* “Be mindful not to use your bank safe deposit box to store anything you might need to access quickly or when the bank is not open. That could include passports and originals of your “powers of attorney” that authorize others to transact business or make decisions about medical care on your behalf. For guidance on where to store your original will, check with an attorney about what is required or recommended based on state law.”

* “You’re better off stashing your cash in a bank deposit account, like a savings account or certificate of deposit, than in a home safe or a safe deposit box. Among the reasons: “Cash that’s not in a deposit account isn’t protected by FDIC insurance,” noted Luke W. Reynolds, Chief of the FDIC’s Community Outreach Section. That’s because, by law, the FDIC only insures deposits in deposit accounts at insured institutions and only in the rare instances when a bank fails. A safe deposit box is not a deposit account. It is storage space provided by the bank, so the contents, including cash, checks or other valuables, are not insured by FDIC deposit insurance if damaged or stolen.”

Additional warnings are proffered by Investopedia. “While safe deposit boxes have been offered by banks for about 150 years—with various other types of safekeeping offered long before that—fewer people today are renting safe deposit boxes, opting instead for digital storage and home safes,” it noted. “This can make it easier to find an available box—or more difficult if your bank no longer offers them. Betty Riess, a Bank of America spokeswoman, said demand for boxes has dropped “significantly,” especially among younger customers who are more likely to rely on digital storage, adding that fewer than half of its safe deposit boxes are rented.”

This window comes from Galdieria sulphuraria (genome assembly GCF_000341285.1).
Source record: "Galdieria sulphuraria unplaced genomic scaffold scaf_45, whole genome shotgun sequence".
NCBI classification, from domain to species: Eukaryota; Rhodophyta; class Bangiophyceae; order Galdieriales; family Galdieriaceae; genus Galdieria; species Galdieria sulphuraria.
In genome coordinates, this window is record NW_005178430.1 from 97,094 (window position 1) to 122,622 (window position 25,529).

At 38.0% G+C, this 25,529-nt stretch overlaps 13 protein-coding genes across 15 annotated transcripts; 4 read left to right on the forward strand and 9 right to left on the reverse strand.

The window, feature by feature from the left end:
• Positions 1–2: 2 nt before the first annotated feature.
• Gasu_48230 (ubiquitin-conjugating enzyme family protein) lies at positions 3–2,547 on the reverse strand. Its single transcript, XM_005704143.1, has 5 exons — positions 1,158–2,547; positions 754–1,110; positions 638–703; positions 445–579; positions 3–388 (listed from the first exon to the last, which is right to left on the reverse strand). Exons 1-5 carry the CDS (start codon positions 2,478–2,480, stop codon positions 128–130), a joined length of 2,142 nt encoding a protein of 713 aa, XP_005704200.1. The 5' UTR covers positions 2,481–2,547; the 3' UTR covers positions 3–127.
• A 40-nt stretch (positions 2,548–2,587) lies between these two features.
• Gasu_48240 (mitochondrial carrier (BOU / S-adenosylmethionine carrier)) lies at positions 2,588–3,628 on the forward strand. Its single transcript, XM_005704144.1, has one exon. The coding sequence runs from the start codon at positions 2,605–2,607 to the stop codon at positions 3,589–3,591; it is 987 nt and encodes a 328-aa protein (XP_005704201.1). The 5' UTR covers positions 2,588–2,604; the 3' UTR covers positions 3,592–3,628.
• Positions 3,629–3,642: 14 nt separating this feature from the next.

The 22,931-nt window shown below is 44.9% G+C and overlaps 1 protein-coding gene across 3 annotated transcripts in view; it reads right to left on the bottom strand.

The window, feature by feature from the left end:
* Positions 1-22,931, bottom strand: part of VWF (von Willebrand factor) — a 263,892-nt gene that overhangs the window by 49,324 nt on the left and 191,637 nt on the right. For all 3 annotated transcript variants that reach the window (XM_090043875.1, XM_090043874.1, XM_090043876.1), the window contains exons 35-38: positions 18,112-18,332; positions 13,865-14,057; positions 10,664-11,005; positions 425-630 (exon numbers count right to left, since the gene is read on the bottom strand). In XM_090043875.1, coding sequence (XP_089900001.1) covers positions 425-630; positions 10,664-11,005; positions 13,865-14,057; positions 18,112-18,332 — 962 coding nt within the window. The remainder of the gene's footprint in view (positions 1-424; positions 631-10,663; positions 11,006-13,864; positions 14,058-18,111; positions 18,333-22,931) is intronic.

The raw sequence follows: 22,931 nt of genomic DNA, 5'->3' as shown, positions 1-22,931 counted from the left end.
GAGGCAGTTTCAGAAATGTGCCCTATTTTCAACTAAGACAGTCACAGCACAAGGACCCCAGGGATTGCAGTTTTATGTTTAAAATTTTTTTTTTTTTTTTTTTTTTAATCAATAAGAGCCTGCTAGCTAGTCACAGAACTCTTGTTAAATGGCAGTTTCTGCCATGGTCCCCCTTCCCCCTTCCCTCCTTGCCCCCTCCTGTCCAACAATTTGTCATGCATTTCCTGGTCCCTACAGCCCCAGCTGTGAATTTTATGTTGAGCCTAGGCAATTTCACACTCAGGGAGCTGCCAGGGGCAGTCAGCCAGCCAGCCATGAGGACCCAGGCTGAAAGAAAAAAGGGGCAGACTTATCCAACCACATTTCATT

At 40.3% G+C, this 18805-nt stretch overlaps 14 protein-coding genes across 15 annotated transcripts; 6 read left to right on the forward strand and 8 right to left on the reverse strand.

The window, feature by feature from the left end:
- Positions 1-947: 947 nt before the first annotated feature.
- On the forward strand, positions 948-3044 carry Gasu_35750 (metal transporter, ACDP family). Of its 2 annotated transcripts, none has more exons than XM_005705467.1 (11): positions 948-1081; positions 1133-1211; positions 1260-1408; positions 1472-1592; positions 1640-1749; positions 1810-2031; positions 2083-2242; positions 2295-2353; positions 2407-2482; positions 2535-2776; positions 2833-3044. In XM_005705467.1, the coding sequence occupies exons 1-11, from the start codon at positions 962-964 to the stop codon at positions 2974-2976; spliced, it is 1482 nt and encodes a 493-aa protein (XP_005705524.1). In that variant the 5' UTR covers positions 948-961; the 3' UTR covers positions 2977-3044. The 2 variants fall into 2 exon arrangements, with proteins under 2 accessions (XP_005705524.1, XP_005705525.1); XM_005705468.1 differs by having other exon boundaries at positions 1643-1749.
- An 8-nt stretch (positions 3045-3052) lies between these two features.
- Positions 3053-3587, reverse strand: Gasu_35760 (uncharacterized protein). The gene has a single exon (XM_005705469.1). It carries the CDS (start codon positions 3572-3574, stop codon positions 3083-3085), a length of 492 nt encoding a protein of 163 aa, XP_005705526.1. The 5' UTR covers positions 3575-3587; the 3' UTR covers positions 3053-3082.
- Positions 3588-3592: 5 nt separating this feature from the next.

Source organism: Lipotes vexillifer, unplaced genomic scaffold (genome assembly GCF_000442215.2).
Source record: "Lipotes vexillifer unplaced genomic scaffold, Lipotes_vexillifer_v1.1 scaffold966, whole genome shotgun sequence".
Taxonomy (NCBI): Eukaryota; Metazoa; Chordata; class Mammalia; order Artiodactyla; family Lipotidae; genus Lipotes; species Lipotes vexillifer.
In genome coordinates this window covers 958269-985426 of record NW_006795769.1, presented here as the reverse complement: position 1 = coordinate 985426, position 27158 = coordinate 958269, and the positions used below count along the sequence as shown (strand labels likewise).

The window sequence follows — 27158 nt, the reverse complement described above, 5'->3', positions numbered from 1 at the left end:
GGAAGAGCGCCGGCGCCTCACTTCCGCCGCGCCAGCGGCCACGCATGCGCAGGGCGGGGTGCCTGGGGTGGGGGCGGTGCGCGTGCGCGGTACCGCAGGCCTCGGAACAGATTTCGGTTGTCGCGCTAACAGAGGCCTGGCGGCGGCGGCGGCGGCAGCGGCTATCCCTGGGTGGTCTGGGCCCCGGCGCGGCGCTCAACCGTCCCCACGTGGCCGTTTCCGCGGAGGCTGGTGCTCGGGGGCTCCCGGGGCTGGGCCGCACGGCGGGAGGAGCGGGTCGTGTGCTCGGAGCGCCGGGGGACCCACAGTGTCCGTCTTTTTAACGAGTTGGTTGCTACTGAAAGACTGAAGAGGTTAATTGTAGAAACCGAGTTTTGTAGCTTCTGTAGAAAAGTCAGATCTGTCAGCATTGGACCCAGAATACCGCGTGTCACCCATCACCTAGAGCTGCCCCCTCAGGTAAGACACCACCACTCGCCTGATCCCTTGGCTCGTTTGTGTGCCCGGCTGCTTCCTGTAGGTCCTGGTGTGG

Additional advice was recently offered by the web site tiphero.com, including:

* “Store copies of important documents in multiple locations. Don’t leave the only copy of an important document such as a will, mortgage, title, or insurance policy in your safe deposit box.

* “Seal documents in a zip lock bag or Tupperware for added protection. According to a few articles I’ve read, flooding is one of the most common hazards to safe deposit boxes.

* If given the choice, choose a box that is higher up off the floor to give you greater protection from flooding.”

Though safe deposit boxes are supposed to be a more secure way to protect your valuables, they are not immune to all disasters, noted valuepenguin.com. “Take extra precautions to protect the contents of your box. For example, it is a good idea to seal documents and other items susceptible to water damage in ziplock bags.

The site also urged those with boxes to “keep an inventory of the box’s contents and take photos of belongings you place inside the box. This way, it will be easier to recover your items should there be an unexpected incident. Unlike money in your bank deposit account, the contents of your safe deposit account are not FDIC protected. Therefore, it may be in your best interest to insure the contents of your box as well.”